Calvin Lab Auditorium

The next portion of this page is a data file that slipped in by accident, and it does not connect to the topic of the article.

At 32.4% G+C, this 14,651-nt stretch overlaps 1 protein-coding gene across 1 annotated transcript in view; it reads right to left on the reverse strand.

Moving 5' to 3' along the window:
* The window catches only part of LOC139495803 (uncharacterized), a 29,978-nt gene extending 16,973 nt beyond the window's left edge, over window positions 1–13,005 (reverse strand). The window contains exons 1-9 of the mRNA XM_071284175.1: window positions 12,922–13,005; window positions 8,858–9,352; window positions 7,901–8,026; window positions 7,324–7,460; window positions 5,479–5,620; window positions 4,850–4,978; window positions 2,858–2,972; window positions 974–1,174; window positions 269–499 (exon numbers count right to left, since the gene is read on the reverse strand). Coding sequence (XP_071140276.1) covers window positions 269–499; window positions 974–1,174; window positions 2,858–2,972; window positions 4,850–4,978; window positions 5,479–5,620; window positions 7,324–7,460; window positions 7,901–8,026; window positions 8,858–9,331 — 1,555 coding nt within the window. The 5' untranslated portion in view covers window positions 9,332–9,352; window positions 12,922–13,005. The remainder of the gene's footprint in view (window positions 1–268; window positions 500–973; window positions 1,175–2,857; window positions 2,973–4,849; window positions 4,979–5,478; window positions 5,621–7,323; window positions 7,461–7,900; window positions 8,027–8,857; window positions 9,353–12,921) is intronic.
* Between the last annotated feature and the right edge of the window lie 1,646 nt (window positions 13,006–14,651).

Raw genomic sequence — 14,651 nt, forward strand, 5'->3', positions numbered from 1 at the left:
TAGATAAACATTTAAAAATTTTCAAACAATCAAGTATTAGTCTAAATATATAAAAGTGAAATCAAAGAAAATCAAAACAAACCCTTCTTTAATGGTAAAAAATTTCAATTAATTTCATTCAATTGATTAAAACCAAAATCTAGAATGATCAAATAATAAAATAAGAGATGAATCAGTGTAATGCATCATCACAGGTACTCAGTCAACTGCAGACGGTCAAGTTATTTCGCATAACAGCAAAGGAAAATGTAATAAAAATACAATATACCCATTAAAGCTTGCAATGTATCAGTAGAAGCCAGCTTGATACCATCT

Episodic memory is defined as memory for events occurring at a specific time and place. Neurophysiological recordings from brain regions in behaving rodents demonstrate neuronal response properties that may code space and time for episodic memory. This includes the coding in entorhinal cortex and hippocampus of spatial location by place cells (O'Keefe and Burgess, 1996) and grid cells (Hafting et al., 2005; Stensola et al., 2012). This talk will focus on data on the coding of temporal intervals by time cells (Kraus et al., 2013; 2015) of running speed by speed cells (Kropff et al., 2015; Hinman et al., 2016) and of environmental barriers by allocentric boundary cells (Solstad et al., 2008; Lever et al., 2009) as well as egocentric boundary cells (Hinman et al., 2017). Experimental data and computational modeling have explored potential cortical and subcortical mechanisms for the neural coding of time and space. Inactivation of input from the medial septum impairs the responses of neurons coding space (Brandon et al., 2011) and time (Wang et al., 2014) indicating subcortical contributions, but grid cells and boundary cells alter their coding in response to sensory input about environmental barriers conveyed by cortical inputs.